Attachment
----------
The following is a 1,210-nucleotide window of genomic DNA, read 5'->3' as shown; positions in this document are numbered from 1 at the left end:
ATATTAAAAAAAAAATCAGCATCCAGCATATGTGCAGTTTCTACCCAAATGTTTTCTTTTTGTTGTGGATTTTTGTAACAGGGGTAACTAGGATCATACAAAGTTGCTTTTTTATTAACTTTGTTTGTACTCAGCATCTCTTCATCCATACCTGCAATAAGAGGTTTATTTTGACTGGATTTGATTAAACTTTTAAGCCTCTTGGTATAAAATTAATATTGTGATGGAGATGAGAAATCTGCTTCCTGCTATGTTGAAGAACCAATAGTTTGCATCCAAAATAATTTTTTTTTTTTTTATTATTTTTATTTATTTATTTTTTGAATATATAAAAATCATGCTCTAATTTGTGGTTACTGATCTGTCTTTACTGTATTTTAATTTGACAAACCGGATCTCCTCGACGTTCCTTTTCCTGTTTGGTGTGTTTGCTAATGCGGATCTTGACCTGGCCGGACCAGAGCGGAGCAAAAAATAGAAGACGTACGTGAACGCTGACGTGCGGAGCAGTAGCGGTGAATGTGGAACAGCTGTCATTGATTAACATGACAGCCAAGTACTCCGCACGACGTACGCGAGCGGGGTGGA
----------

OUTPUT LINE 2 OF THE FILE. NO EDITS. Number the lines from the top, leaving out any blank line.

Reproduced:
ATATTAAAAAAAAAATCAGCATCCAGCATATGTGCAGTTTCTACCCAAATGTTTTCTTTTTGTTGTGGATTTTTGTAACAGGGGTAACTAGGATCATACAAAGTTGCTTTTTTATTAACTTTGTTTGTACTCAGCATCTCTTCATCCATACCTGCAATAAGAGGTTTATTTTGACTGGATTTGATTAAACTTTTAAGCCTCTTGGTATAAAATTAATATTGTGATGGAGATGAGAAATCTGCTTCCTGCTATGTTGAAGAACCAATAGTTTGCATCCAAAATAATTTTTTTTTTTTTTATTATTTTTATTTATTTATTTTTTGAATATATAAAAATCATGCTCTAATTTGTGGTTACTGATCTGTCTTTACTGTATTTTAATTTGACAAACCGGATCTCCTCGACGTTCCTTTTCCTGTTTGGTGTGTTTGCTAATGCGGATCTTGACCTGGCCGGACCAGAGCGGAGCAAAAAATAGAAGACGTACGTGAACGCTGACGTGCGGAGCAGTAGCGGTGAATGTGGAACAGCTGTCATTGATTAACATGACAGCCAAGTACTCCGCACGACGTACGCGAGCGGGGTGGA